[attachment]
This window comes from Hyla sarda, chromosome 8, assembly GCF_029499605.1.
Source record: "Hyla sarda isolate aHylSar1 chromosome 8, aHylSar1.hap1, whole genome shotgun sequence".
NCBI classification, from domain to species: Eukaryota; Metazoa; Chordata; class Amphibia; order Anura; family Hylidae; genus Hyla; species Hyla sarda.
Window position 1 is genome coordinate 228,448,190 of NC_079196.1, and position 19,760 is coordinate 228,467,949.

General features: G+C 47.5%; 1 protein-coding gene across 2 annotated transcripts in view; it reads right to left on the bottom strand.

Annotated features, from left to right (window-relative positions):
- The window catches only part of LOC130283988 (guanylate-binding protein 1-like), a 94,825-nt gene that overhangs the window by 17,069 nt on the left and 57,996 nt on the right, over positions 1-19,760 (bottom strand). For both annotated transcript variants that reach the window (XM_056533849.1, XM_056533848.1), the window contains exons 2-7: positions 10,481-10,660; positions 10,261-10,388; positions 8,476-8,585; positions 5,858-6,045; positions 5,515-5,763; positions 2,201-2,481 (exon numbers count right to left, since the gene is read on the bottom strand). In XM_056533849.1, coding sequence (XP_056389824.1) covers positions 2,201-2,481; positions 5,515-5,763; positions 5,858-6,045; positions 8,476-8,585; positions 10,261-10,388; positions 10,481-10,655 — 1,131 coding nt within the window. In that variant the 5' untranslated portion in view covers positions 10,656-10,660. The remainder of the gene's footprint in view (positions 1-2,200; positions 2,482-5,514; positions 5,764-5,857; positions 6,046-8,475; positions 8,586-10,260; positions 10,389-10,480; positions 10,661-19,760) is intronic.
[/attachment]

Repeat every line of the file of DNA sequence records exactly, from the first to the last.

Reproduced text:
This window comes from Hyla sarda, chromosome 8, assembly GCF_029499605.1.
Source record: "Hyla sarda isolate aHylSar1 chromosome 8, aHylSar1.hap1, whole genome shotgun sequence".
NCBI classification, from domain to species: Eukaryota; Metazoa; Chordata; class Amphibia; order Anura; family Hylidae; genus Hyla; species Hyla sarda.
Window position 1 is genome coordinate 228,448,190 of NC_079196.1, and position 19,760 is coordinate 228,467,949.

General features: G+C 47.5%; 1 protein-coding gene across 2 annotated transcripts in view; it reads right to left on the bottom strand.

Annotated features, from left to right (window-relative positions):
- The window catches only part of LOC130283988 (guanylate-binding protein 1-like), a 94,825-nt gene that overhangs the window by 17,069 nt on the left and 57,996 nt on the right, over positions 1-19,760 (bottom strand). For both annotated transcript variants that reach the window (XM_056533849.1, XM_056533848.1), the window contains exons 2-7: positions 10,481-10,660; positions 10,261-10,388; positions 8,476-8,585; positions 5,858-6,045; positions 5,515-5,763; positions 2,201-2,481 (exon numbers count right to left, since the gene is read on the bottom strand). In XM_056533849.1, coding sequence (XP_056389824.1) covers positions 2,201-2,481; positions 5,515-5,763; positions 5,858-6,045; positions 8,476-8,585; positions 10,261-10,388; positions 10,481-10,655 — 1,131 coding nt within the window. In that variant the 5' untranslated portion in view covers positions 10,656-10,660. The remainder of the gene's footprint in view (positions 1-2,200; positions 2,482-5,514; positions 5,764-5,857; positions 6,046-8,475; positions 8,586-10,260; positions 10,389-10,480; positions 10,661-19,760) is intronic.